We also have a fireside chat with the founders of a group called Black in Pharma, which was founded by three Black women who were all having similar experiences in the pharmaceutical industry. They started reaching out to other people and then realised: “Wow, there’s a lot of us having similar experiences.” So, they formed this network, providing mentoring and advice to many people working in the pharmaceutical industry. It’s grown exponentially and now they’re working with pharmaceutical companies to progress talent and open up pipelines to give people opportunities. Black in Pharma recently won a social enterprise award and it’s incredibly well-deserved.
I’ve been asked to give a talk at Durham University too. I’ve called it: From Impossible to I’m Possible. And as I mentioned before, I was on the Black Heroes of Mathematics panel, talking about how to increase representation in maths.
Moving forward at FPM, we’re focused on developing our global presence, but also broadening the membership so that we encompass the doctors who have an interest in developing medicines. I’m incredibly excited to be working with the FPM team on this.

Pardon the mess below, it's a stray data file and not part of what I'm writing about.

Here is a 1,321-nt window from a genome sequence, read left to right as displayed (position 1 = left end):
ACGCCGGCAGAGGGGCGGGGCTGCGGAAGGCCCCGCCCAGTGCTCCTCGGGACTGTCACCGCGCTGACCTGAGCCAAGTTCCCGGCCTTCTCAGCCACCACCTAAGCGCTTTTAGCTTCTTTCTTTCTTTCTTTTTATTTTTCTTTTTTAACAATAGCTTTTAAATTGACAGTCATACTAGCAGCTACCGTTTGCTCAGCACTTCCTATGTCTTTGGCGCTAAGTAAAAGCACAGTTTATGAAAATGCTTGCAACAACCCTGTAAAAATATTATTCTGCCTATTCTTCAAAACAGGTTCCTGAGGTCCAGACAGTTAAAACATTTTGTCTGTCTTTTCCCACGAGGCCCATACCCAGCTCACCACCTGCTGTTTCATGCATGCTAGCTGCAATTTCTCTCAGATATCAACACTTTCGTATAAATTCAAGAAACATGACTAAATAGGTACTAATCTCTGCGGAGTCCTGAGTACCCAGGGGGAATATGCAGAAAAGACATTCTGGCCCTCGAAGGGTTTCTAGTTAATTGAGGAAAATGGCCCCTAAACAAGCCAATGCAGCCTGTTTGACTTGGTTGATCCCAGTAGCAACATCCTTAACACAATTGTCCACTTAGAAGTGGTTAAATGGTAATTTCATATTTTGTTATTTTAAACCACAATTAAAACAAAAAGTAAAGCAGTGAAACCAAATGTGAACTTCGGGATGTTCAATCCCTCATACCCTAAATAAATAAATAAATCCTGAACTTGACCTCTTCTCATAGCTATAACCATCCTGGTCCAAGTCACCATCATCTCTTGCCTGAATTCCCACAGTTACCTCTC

On a personal note, I’ve just come back from Cinque Terre in Italy for a long weekend away with friends from university. It was fantastic to catch up with them, having spent the weekend doing difficult hikes. I didn’t think the hikes would be that hard, but we did them together. There’s such a huge value in spending time with long-term friends and just being focused on you as a person, and not being a mother, not being a wife, not being a chief executive, not being somebody for somebody else, but just being there for you.
That was just so exhilarating and we all felt the same way, which really reinforced the importance of just doing something for you, no matter how simple it is. I hope to be able to make more time for things like this. I will keep you posted!